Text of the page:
Moment: Streak-Ender Highlights 1st Finals
December 11, 2020
By John Johnson
MHSAA Director of Broadcast Properties
It’s been 45 years since the first MHSAA Football Playoffs took place, a two-week, 16-team tournament with the top teams of each of four regions in all four classes finally settling gridiron championships on the playing field.
In that first year, cries of “U.P. Power” thundered through the stands at Waldo Stadium in Kalamazoo and the new Perry Shorts Stadium in Mt. Pleasant as Crystal Falls Forest Park and Ishpeming claimed the 1975 titles in Classes D and C respectively. Bill Santilli ran wild for 179 yards on 37 carries and three touchdowns as the Trojans manhandled Flint Holy Rosary, 50-0, in the Class D game. But the Class C affair was one for the ages - perhaps the biggest upset in the history of the finals.
It was billed as David and Goliath. The mighty Hudson Tigers roared north to Mt. Pleasant riding a 72-game winning streak, which would stand as a national record until 1992; and is still a state record, only threatened once by a 69-game skein by Ithaca which ended in the 2014 Finals. Hudson had also laid claim to mythical state titles in Class C the three previous seasons. Ishpeming’s pedigree dated back to 1900, when it won the first of three straight - and of four in a five-year period - state titles in a championship conducted at and by the University of Michigan, primarily for the purpose of recruiting for Fritz Crisler’s Wolverines football program. The Hematites, having their best season in 15 years, had even lost a regular-season game along the way to a 9-0 Marquette squad that didn’t qualify for the playoffs.
On a cold, windy day at Central Michigan University, Ishpeming struck first and struck hard. Four minutes into the game, Tom Andriacchi blocked a Hudson punt and returned it to the Tigers' 10-yard line. Four plays later, quarterback Mark Marana kept the ball on the option and scored from two yards out. On its next possession just midway through the first period, the Hematites ripped off a 61-yard drive capped by a three-yard scoring run by Dave Farragh, and Ishpeming was up 16-0.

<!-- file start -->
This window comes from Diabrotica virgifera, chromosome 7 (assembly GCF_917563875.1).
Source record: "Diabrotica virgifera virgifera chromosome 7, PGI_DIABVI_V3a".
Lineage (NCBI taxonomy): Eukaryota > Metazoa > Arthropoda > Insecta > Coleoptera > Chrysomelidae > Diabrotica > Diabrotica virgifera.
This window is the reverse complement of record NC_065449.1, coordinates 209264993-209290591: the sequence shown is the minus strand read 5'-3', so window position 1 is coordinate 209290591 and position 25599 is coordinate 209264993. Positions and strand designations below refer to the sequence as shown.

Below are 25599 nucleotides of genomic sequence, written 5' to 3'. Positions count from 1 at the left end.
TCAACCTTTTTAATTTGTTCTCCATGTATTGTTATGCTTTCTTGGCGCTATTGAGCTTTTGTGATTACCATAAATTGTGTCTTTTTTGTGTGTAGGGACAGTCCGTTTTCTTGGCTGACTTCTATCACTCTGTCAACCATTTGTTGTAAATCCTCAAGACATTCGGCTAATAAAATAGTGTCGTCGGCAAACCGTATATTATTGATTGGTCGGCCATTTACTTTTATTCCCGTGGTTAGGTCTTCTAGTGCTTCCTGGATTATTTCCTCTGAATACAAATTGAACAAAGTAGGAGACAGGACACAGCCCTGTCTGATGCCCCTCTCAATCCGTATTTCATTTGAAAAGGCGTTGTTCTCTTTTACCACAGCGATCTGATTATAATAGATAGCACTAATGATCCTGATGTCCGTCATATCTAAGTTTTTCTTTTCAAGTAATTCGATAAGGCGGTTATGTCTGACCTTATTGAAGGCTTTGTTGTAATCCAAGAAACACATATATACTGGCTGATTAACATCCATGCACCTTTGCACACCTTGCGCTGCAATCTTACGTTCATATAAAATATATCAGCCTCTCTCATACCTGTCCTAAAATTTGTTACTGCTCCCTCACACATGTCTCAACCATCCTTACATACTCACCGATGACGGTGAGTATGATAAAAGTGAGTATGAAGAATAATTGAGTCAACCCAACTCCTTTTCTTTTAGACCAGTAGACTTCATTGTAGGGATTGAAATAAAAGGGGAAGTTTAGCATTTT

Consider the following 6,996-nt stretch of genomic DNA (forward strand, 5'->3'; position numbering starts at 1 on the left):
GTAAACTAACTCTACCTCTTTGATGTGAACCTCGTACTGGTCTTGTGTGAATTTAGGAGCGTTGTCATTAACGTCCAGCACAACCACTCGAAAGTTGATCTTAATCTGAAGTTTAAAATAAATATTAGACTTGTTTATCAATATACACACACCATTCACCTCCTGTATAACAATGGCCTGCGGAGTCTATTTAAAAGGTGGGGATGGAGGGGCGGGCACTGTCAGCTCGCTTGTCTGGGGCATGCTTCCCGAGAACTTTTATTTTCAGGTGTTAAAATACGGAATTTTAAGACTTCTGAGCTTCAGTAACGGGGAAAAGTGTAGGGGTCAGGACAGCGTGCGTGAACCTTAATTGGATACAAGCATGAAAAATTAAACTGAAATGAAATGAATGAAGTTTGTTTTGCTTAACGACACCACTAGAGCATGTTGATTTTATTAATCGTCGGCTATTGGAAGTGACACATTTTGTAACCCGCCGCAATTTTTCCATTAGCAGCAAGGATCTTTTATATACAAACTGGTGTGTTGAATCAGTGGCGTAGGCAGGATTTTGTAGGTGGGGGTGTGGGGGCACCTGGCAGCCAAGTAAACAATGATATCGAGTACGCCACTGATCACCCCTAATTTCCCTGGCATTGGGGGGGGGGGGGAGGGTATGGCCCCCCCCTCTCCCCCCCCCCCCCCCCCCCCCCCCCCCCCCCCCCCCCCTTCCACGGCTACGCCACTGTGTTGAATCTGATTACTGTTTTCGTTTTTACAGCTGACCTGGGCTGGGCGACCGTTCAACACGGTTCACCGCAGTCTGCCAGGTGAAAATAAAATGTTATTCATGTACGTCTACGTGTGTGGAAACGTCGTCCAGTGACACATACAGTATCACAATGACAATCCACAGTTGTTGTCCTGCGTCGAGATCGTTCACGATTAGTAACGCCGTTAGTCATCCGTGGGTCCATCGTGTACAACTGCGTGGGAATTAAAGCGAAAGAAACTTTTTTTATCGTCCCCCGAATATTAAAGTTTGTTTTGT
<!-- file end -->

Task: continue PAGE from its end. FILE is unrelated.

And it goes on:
Hudson rallied following the ensuing kickoff with its first score, a 28-yard pass from Chris Luma to Dan Salamin, but the Hematites came right back with their third score of the opening frame, a 60-yard run by Mike Dellangelo to give Ishpeming all the points it would need.
The two teams traded scores in the second period, when Hudson then missed a golden opportunity to tighten things up just before halftime, fumbling at the Hematites' 2-yard line and with Ishpeming recovering for a touchback.
Dellangelo picked up a second TD in the third quarter, and finished the game with 156 of Ishpeming’s 336 rushing yards in the 38-22 victory.
“It wasn’t hard getting our guys up for the game,” Hematites coach Mike Mileski told Central Michigan Life after the game. “The emotion factor was a ready-made thing considering Hudson’s streak …”
Our action footage this week comes courtesy of Brian Sarvello, a member of that 1975 Ishpeming team. About 17 minutes film from that game was assembled with some of the local radio station call into a DVD that was shared with the team several years ago. We found it in a random internet search for this most recent series of MHSAA Moments, and appreciate Mr. Sarvello’s help in bringing it to you.
If you know of championship game footage from those pre-television years (1975-88) of the MHSAA Football Finals, we’d love to hear about it. Drop us a line at [email protected].